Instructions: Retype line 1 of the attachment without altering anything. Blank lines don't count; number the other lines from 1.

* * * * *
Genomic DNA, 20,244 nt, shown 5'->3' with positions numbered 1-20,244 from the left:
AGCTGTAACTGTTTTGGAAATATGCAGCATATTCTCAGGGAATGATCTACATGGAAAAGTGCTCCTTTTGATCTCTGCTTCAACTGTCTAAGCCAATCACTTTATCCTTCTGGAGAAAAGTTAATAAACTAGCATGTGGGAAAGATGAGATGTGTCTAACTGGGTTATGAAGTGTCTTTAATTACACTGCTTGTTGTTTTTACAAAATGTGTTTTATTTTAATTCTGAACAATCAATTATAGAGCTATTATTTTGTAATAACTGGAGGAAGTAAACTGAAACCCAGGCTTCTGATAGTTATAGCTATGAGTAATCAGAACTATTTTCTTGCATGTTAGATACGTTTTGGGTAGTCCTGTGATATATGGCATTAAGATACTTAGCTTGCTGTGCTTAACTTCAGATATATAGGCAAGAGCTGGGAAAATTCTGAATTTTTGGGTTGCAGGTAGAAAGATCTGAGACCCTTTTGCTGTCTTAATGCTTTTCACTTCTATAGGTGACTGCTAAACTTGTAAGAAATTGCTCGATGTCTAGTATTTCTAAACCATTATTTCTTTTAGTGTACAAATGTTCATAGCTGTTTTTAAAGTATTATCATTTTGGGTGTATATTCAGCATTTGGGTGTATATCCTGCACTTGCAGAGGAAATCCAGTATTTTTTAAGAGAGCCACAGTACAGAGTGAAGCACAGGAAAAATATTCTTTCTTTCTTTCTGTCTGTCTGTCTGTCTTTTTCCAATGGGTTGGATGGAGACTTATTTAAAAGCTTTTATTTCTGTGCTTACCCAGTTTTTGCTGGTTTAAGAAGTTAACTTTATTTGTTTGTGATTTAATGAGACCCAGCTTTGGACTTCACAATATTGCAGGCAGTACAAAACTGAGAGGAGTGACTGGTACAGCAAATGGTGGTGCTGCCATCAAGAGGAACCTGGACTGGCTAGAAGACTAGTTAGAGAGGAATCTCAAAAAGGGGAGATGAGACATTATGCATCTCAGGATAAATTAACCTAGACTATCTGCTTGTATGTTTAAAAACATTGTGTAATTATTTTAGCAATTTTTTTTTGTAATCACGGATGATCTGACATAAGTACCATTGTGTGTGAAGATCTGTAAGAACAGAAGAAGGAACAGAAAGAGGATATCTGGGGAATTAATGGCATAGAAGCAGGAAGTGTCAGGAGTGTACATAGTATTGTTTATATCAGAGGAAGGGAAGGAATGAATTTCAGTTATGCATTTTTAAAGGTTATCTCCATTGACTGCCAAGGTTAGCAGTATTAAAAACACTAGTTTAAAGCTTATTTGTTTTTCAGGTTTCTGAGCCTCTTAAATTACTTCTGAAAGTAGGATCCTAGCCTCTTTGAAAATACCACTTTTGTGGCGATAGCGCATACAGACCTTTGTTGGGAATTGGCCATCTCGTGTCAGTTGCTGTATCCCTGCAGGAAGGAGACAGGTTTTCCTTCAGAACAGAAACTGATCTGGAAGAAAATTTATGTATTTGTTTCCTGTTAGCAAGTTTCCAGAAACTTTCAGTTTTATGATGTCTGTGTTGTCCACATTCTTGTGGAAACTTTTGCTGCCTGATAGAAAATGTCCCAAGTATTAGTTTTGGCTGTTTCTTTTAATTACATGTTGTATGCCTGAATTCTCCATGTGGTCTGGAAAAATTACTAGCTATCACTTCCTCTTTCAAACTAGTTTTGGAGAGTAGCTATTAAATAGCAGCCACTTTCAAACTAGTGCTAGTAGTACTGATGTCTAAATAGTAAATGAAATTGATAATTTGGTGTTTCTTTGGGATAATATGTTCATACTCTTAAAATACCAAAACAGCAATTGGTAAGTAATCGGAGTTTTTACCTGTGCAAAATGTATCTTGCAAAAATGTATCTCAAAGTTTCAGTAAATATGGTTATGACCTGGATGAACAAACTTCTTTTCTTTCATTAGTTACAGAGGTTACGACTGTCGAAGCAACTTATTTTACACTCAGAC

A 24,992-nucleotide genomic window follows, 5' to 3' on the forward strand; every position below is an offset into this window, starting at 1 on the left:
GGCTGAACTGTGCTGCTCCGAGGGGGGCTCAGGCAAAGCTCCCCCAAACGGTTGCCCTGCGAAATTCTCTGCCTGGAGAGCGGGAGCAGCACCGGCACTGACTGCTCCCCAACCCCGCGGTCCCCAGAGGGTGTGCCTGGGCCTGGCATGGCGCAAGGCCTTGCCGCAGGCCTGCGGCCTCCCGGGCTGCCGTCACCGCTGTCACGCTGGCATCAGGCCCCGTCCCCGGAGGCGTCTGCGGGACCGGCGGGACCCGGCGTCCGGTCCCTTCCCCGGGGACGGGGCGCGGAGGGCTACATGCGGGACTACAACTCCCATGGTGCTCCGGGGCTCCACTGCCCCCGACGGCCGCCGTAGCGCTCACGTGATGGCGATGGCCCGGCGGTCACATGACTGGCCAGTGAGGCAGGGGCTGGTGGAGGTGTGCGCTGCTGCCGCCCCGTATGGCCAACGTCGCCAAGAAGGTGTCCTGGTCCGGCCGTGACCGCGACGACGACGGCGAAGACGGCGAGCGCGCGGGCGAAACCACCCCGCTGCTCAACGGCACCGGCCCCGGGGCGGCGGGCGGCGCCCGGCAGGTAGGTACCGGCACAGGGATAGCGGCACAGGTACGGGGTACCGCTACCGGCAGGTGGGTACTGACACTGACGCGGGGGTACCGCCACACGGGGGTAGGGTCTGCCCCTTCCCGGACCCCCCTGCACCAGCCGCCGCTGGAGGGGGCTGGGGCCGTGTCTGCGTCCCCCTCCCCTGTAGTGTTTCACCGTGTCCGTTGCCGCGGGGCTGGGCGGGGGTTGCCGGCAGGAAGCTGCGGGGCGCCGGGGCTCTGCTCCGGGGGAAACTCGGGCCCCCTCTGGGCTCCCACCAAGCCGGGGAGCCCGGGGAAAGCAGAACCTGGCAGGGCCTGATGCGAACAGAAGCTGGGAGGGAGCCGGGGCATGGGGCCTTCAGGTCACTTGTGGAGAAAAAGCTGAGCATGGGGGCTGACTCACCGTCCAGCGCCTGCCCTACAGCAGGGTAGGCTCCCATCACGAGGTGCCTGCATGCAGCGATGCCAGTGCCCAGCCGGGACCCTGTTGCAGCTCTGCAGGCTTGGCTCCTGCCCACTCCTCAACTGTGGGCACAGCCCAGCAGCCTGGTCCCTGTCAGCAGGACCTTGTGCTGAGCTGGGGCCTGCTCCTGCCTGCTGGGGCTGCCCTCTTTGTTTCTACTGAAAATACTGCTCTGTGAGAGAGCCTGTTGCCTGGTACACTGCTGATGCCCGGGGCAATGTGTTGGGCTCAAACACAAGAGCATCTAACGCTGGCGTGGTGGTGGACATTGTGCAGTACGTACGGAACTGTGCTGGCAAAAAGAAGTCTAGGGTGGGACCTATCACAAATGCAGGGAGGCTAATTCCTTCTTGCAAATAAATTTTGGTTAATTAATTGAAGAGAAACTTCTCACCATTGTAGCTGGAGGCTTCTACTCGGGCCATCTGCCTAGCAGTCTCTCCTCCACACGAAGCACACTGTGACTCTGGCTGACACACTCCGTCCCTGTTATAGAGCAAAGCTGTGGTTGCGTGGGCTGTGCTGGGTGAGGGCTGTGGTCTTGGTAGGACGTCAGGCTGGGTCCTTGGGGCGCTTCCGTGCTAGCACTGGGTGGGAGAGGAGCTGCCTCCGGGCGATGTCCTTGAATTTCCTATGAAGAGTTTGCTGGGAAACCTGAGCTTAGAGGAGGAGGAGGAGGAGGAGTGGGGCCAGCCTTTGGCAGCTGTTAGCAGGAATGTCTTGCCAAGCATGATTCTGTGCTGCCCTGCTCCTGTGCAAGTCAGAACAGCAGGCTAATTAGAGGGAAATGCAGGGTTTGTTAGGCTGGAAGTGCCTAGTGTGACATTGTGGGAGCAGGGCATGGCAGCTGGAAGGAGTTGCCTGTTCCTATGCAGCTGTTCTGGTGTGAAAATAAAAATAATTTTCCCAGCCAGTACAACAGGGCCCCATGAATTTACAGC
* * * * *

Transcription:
Genomic DNA, 20,244 nt, shown 5'->3' with positions numbered 1-20,244 from the left: